The recently passed COVID-19 relief package will inject millions into the coffers of Idaho’s local governments, but it’s still up in the air how it will be spent.
The American Rescue Plan included $1,400 checks to millions of Americans, enhanced unemployment benefits, funded grants to small businesses and boosts to school districts like the other packages. But, it also included millions in direct assistance to the state of Idaho, county and city governments set to be paid out in the next several weeks.
Limits on spending from the feds
Ada County is slated to receive $93.4 million from the package. County Clerk Phil McGrane said the county staff and commissioners are still sifting through the regulations on how the funds can be spent before they act. Funds from the American Rescue Plan must be spent by the end of 2024, instead of the end of 2020 like the CARES Act.
“I anticipate that over the next month we will be working internally along with the commissioners to come up with a process to help determine how to handle everything when the funds come in,” he wrote in an email. “At this time we have not made any plans. We simply need to know more first.”
The funds can’t be used for just anything. Some possible uses include assistance to households, small businesses, and nonprofits, making investments in water, sewer, and broadband or transfer the funds to a “public benefit corporation involved in the transfer of passengers,” according to the National Association of Counties.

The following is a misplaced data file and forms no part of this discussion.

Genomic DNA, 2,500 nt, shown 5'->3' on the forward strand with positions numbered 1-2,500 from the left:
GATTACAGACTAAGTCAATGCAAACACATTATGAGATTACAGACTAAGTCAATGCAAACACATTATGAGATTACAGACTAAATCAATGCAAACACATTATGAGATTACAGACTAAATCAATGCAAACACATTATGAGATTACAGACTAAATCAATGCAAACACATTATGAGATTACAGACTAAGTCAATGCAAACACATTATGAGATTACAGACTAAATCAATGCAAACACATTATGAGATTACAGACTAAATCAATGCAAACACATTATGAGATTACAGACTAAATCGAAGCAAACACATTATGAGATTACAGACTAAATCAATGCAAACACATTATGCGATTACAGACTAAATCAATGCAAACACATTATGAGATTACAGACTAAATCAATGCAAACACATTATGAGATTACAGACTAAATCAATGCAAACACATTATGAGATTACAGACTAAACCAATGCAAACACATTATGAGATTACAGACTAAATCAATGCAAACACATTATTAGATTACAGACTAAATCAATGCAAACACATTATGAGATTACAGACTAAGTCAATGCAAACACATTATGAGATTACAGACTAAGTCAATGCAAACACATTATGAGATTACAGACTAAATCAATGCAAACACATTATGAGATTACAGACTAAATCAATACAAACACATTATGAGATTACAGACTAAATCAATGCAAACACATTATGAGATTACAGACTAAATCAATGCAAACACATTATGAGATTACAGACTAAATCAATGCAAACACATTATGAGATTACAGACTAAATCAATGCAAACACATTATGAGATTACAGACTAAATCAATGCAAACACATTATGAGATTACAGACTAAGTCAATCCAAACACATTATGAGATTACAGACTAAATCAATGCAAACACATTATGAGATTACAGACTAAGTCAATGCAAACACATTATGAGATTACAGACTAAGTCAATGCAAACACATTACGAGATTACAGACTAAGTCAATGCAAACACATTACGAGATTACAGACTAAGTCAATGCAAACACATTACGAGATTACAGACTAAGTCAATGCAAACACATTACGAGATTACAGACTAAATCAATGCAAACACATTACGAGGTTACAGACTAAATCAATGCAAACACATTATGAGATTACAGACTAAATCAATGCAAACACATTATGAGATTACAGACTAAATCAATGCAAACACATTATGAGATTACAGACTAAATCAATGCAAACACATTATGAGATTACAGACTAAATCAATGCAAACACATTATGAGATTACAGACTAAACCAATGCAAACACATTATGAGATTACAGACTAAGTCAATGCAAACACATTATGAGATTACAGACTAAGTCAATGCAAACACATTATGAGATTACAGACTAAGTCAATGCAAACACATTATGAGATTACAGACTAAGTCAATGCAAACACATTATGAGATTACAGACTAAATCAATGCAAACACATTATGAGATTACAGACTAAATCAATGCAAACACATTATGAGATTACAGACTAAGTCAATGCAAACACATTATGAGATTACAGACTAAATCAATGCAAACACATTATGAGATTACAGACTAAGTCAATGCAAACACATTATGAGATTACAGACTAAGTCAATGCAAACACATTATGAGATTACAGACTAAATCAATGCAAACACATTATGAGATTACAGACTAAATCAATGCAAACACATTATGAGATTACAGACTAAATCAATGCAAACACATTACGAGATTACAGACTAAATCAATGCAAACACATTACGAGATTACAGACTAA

The funds can be used to provide government services if there was a big hit to tax collections, but it cannot be used to provide tax relief. It can also not be deposited in any pension fund. Any local government that fails to comply with these rules will have to repay the funds to the U.S. Treasury.
The Idaho State Legislature is possibly setting up the state to challenge these rules after the House passed a $1.8 million income tax cut last week. Most of the tax cut would come from a special fund dedicated to revenue collected from online purchases, but millions would still come from the general fund, according to Boise State Public Radio.
It’s unknown if this tax cut, using the general fund with the relief package dollars from the federal government, violates the law and would require the state to pay the assistance back.
Meridian and Boise still mulling options
Both the City of Boise and the City of Meridian are waiting for more guidance from the federal government and planning on how they can spend the funds allocated. Boise is set to receive $35.58 million, which Mayor Lauren McLean said will be used to “recover faster and stronger.”
“Over the weeks and months to come, we will be announcing the specifics on how this money will benefit everyone in Boise,” she said in a news release. “The long-term investments combined with one-time infusions to key areas will help build back a better Boise for all residents. The sacrifices we’ve all made and the partnerships we’ve created this past year have prepared us for what’s next and will ensure a more resilient community moving forward.”
Meridian will receive $12.21 million, according to a dashboard of contributions to cities and counties provided by McGrane.
Meridian Communication Manager, Shandy Lam, says that the city has not received guidance on the American Rescue Plan and is not able to currently speak on what the city plans to do with the funding.